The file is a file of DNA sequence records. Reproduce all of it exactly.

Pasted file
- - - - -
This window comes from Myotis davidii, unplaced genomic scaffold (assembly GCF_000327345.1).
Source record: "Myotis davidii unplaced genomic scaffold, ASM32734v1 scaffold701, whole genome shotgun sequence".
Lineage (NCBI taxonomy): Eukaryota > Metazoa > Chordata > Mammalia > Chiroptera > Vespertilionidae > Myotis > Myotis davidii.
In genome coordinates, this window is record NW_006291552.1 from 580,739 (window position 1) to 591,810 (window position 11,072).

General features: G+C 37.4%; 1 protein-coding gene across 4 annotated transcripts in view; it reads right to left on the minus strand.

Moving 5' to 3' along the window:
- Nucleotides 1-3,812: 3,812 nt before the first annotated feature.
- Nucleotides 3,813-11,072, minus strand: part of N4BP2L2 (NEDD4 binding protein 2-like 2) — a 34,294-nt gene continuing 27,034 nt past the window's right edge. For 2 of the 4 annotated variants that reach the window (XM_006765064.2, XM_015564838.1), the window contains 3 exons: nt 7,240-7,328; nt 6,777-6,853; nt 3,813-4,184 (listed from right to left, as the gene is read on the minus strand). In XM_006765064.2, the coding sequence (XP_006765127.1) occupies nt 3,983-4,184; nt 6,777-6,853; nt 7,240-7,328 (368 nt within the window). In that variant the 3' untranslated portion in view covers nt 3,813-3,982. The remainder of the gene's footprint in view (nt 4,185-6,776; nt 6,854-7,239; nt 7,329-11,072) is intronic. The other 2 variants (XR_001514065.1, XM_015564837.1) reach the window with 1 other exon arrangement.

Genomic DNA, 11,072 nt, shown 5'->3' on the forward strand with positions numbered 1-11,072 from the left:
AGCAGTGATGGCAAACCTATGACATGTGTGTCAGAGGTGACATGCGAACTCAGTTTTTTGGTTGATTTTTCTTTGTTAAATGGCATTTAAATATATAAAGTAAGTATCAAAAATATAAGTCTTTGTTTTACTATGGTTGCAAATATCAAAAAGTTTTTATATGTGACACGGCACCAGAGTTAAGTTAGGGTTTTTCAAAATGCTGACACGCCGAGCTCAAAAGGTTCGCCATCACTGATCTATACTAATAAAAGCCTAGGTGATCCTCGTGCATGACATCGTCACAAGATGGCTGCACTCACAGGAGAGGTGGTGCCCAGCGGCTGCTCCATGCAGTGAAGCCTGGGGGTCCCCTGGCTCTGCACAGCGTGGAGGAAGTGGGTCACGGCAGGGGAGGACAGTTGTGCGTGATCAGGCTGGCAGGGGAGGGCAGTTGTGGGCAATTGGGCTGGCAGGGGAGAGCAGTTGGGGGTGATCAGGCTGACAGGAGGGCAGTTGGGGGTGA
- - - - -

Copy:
This window comes from Myotis davidii, unplaced genomic scaffold (assembly GCF_000327345.1).
Source record: "Myotis davidii unplaced genomic scaffold, ASM32734v1 scaffold701, whole genome shotgun sequence".
Lineage (NCBI taxonomy): Eukaryota > Metazoa > Chordata > Mammalia > Chiroptera > Vespertilionidae > Myotis > Myotis davidii.
In genome coordinates, this window is record NW_006291552.1 from 580,739 (window position 1) to 591,810 (window position 11,072).

General features: G+C 37.4%; 1 protein-coding gene across 4 annotated transcripts in view; it reads right to left on the minus strand.

Moving 5' to 3' along the window:
- Nucleotides 1-3,812: 3,812 nt before the first annotated feature.
- Nucleotides 3,813-11,072, minus strand: part of N4BP2L2 (NEDD4 binding protein 2-like 2) — a 34,294-nt gene continuing 27,034 nt past the window's right edge. For 2 of the 4 annotated variants that reach the window (XM_006765064.2, XM_015564838.1), the window contains 3 exons: nt 7,240-7,328; nt 6,777-6,853; nt 3,813-4,184 (listed from right to left, as the gene is read on the minus strand). In XM_006765064.2, the coding sequence (XP_006765127.1) occupies nt 3,983-4,184; nt 6,777-6,853; nt 7,240-7,328 (368 nt within the window). In that variant the 3' untranslated portion in view covers nt 3,813-3,982. The remainder of the gene's footprint in view (nt 4,185-6,776; nt 6,854-7,239; nt 7,329-11,072) is intronic. The other 2 variants (XR_001514065.1, XM_015564837.1) reach the window with 1 other exon arrangement.

Genomic DNA, 11,072 nt, shown 5'->3' on the forward strand with positions numbered 1-11,072 from the left:
AGCAGTGATGGCAAACCTATGACATGTGTGTCAGAGGTGACATGCGAACTCAGTTTTTTGGTTGATTTTTCTTTGTTAAATGGCATTTAAATATATAAAGTAAGTATCAAAAATATAAGTCTTTGTTTTACTATGGTTGCAAATATCAAAAAGTTTTTATATGTGACACGGCACCAGAGTTAAGTTAGGGTTTTTCAAAATGCTGACACGCCGAGCTCAAAAGGTTCGCCATCACTGATCTATACTAATAAAAGCCTAGGTGATCCTCGTGCATGACATCGTCACAAGATGGCTGCACTCACAGGAGAGGTGGTGCCCAGCGGCTGCTCCATGCAGTGAAGCCTGGGGGTCCCCTGGCTCTGCACAGCGTGGAGGAAGTGGGTCACGGCAGGGGAGGACAGTTGTGCGTGATCAGGCTGGCAGGGGAGGGCAGTTGTGGGCAATTGGGCTGGCAGGGGAGAGCAGTTGGGGGTGATCAGGCTGACAGGAGGGCAGTTGGGGGTGA